Monday, September 24

10E2618: FIELD NOTES - END PAPERS Edt.

One of my last classes at Simmons (now Simmons University) library school was "History of the Book". Lot of latitude there for that professor but it centered on paper, and decorative paper such as marbled end papers. Dripping oil paint onto water and manipulating the designs, then laying down paper. Long/short the venerable FIELD NOTES have just shone a light on this process in their new release END PAPERS - good stuff.










The designs were inspired by the University of Washington Decorated and Decorative Paper Collection
  



For a primer - and really digestible - grab the Eyewitness reference book to the BOOK.




Monday, August 13

10E2617: Green Mountain Flag | The Old Try



Our down street neighbors at The Old Try have created a print depicting the Green Mountain flag flown by General Stark and later Ethan Allen and his Green Mountain Boys during and post American Revolution.  The green field, blue canton, and white stars is one of the few known regimental flags from the American Revolution. The 13 stars referenced the 13 colonies at the time. VT would become the 14th 'state'.

These Vandercook letterpress prints, (13" x 20", 110lb Lettra Paper, made in MA) are on presale at $33 for early adopters; buy here.


In celebrating the US bi-centennial in 1977 it seems Nestle had a whole campaign of revolutionary wrappers - very neat and informative as below.

Monday, July 23

10E2616: New Bedford Whaling Panorama

Had never heard of these 19th century "panoramas" but it makes total sense...

Either housed in circular viewing building, or even live "scrolled" at a theater in front of an audience, these horizontal - and massive - travelogue paintings allowed viewers to be immersed in landscapes and stories.


Aquatint by Robert Mitchell, 1801 Cross-section of the rotunda in Leicester Square in which panoramas were exhibited.

"Though other panorama rotundas were built, the one in Leicester Square was thought to provide the most realistic displays. The building was designed to disorient people as they passed from the actual to the virtual world. Spectators had to walk down a long dark hallway and climb shadowy stairs before emerging onto the viewing platform. Some people felt sick as a result. More felt delighted..."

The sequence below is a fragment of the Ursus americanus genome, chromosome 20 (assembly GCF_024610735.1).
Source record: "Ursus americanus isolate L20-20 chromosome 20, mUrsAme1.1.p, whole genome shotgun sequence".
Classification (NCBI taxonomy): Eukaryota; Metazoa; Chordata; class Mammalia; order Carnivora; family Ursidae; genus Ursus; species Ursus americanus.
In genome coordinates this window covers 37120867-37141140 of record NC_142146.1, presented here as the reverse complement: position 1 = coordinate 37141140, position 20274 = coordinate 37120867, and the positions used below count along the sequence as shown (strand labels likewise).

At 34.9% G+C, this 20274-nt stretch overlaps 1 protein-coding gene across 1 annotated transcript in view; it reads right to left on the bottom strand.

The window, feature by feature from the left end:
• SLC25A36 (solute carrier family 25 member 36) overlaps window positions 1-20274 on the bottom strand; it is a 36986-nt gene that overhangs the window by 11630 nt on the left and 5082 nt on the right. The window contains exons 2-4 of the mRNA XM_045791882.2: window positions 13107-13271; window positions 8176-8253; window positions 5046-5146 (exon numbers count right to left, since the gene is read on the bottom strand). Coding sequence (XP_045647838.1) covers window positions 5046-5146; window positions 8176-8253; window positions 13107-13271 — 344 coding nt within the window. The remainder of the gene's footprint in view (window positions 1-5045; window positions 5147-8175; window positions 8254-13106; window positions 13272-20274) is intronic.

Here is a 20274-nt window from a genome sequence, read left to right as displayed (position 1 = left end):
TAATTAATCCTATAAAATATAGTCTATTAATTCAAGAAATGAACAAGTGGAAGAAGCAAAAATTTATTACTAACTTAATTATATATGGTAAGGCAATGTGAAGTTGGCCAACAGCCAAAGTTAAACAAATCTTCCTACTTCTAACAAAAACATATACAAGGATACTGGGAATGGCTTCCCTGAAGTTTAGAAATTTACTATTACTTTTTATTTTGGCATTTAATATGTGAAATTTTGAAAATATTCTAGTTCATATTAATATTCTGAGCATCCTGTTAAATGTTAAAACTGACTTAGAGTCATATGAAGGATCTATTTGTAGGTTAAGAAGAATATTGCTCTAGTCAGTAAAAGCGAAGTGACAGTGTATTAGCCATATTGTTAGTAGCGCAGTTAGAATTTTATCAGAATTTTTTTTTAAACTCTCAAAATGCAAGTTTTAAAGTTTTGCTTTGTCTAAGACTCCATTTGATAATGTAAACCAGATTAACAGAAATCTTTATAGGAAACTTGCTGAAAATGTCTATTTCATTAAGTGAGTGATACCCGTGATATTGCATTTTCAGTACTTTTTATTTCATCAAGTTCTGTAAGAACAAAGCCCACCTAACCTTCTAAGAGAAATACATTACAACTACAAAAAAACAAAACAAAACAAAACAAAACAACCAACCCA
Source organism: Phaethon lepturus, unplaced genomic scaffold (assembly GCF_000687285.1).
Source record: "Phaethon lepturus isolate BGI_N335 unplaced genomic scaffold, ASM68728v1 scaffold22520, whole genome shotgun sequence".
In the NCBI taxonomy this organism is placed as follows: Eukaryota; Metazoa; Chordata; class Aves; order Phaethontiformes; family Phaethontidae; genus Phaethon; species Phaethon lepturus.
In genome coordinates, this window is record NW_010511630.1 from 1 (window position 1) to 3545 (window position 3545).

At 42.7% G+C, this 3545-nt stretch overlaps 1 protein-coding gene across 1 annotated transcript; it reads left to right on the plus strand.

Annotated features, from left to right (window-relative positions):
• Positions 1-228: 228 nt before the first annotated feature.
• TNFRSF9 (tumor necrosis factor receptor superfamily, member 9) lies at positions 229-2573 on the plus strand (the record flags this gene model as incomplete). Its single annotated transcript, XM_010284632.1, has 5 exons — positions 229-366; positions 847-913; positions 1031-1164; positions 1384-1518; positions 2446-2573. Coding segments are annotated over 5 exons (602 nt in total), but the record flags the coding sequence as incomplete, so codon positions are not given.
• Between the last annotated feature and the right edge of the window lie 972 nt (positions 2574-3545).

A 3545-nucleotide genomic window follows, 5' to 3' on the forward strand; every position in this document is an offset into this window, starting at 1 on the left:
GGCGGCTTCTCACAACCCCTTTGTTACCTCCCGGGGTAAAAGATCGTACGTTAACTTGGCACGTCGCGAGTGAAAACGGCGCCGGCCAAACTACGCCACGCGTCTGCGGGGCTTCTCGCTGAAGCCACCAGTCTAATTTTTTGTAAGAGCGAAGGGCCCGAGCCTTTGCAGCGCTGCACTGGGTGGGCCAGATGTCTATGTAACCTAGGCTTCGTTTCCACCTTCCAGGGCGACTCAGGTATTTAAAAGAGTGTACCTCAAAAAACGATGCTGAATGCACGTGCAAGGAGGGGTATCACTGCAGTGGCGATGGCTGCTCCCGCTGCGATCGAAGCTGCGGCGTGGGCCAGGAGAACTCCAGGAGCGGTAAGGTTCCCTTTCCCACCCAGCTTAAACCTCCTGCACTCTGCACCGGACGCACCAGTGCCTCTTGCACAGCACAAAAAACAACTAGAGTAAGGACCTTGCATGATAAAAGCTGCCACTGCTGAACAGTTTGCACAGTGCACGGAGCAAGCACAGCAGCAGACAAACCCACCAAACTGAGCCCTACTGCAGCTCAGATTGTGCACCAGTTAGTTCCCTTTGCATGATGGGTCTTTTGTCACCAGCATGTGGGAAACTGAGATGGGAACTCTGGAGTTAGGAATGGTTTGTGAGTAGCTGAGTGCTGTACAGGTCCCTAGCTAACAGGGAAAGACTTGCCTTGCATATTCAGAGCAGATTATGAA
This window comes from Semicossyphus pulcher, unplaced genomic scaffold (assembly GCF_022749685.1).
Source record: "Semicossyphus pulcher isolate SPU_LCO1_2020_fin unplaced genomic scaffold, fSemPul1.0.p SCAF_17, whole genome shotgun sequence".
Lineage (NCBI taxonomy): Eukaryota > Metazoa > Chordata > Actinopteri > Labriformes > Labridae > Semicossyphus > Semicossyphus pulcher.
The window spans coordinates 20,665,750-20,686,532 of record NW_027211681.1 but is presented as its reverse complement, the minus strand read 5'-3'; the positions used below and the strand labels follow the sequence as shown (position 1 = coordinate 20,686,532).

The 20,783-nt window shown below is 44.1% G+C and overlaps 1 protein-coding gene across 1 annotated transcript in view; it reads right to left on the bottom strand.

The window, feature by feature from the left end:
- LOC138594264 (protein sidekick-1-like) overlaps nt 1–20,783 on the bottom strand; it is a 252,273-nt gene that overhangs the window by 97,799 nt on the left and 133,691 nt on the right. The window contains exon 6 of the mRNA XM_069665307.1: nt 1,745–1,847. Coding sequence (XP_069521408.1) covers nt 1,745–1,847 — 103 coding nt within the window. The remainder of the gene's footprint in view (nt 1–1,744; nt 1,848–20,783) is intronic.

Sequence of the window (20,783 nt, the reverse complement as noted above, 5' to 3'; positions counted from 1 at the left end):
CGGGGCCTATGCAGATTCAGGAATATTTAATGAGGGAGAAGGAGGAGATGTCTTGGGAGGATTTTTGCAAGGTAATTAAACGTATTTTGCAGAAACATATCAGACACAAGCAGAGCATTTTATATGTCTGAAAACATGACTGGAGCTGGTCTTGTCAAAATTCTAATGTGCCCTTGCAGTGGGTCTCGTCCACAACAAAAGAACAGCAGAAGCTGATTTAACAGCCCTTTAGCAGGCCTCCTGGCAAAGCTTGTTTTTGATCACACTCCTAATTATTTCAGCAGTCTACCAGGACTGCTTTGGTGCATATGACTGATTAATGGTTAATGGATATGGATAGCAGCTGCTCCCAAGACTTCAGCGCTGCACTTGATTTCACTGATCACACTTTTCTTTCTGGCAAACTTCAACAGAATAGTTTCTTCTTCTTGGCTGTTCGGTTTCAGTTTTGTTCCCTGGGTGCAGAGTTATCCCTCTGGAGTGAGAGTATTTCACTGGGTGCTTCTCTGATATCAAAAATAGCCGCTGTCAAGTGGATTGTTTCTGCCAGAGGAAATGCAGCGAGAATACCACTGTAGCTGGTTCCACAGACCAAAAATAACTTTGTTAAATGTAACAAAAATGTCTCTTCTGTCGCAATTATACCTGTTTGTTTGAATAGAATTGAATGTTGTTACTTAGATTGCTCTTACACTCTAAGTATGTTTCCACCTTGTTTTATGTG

-via
Panoramas: 19th-Century Virtual Reality

Now imagine an epic rollercoaster of a whaling voyage, painted across 1,275 feet of canvas, and you have The Grand Panorama of a Whaling Voyage ‘Round the World by Benjamin Russell and Caleb Purrington, which is as long as the Empire State Building is high... this thing is no joke.


Image courtesy of Jessamyn West

Image courtesy of Jessamyn West

The full piece is now on view for FREE at the Kilburn Mill, in New Bedford (MA) - soon to be part of a larger experience as part of the New Bedford Whaling Museum. Visiting info here.



The illusion of being “on the spot” was greatly enhanced by the authenticity of the artist’s first-hand knowledge and the quality of the narrative. The Purrington-Russell panorama’s authority would have been justified by Benjamin Russell’s personal experience as a whaleman and his attention to details that, at least in the ports of New England, would have been noted and appreciated, such as house flags of known vessels and architectural details of ports of call... As a skilled artist and detailed observer with a broad range of both practical and business experience, he and his partner, sign painter Caleb Purrington (1812 - 1876) captured details of the whaling voyage seldom encountered in any other visual representations of the industry.
-via ARCGIS

You can click and zoom it all right now in this digital experience too but I think that hardly captures the scale...  the piece looks immense.

  




Thursday, July 5

10E2615: Universal Works | Concrete Birks


"Concrete" colorway Birkenstock via Universal Works in the UK.  £70squid...  Noice.

- leather uppers
- natural cork footbed
- regular fit

Friday, May 25

10E2614: France Footy Kit


While not quite capturing lightning in a bottle like the 11/12 kit - these French football jerseys are nae bad...

Tuesday, May 22

10E2613: Jean Jacket

Camden Market 1988 for a tenner, or Vermont thrift store for $2...  can't remember. Unearthed this barnscore unpacking some old boxes on a family visit last week.

Check underside of the tags on these old worn ones and you may get a surprise.  Summer uniform material...



Friday, April 13

10E2611: Tracksmith | Boston

I dont get jittery if I miss a run. Far from it... But great to see local TRACKSMITH continue to grow (un-official uni for the London Marathon this year...) and these tasty Boston marathon choices for Monday. 




My bruv once ran as a bandit many years ago, announcer called out "this guy doesnt have a number but he's lookin good!" as bruv hit the finish in 3 hours 1 minute. Hat tip. 1999.

Anyhow, performance gear by Tracksmith great and low key. Lots of old-timey stripes etc. Navy or crimson if you dont feel you have to drop the H-bomb...

Women's

Men's


Monday, April 9

10E2610: Outdoor Store | Maynard, MA

Image courtesy Russ Campbell

Couple towns west of Boston, past Concord and Walden Pond you'll find the Maynard Outdoor Store.

Essentially operating since 1893 as a dry goods store.


Image via Maynard Life 

Sporting goods (hats, gloves, sweats, skates, cleats), camping gear, hiking boots, mens/womens/kids. Scout supplies. Etc. GREAT WALL of jeans.  Some older stock if you are not 32/32, lucky you. Family-run and friendly - real world selection of Lee and Levis and rational pricing.   


Last of the Cone denim bought by Levis. Run don't walk... $59.


Pocket ballast. A must. $2.  Every visit get one more...

PLUS! You can then get an ice cream at Erikson's driving round the corner a mile... or a $7 movie at Fine Arts.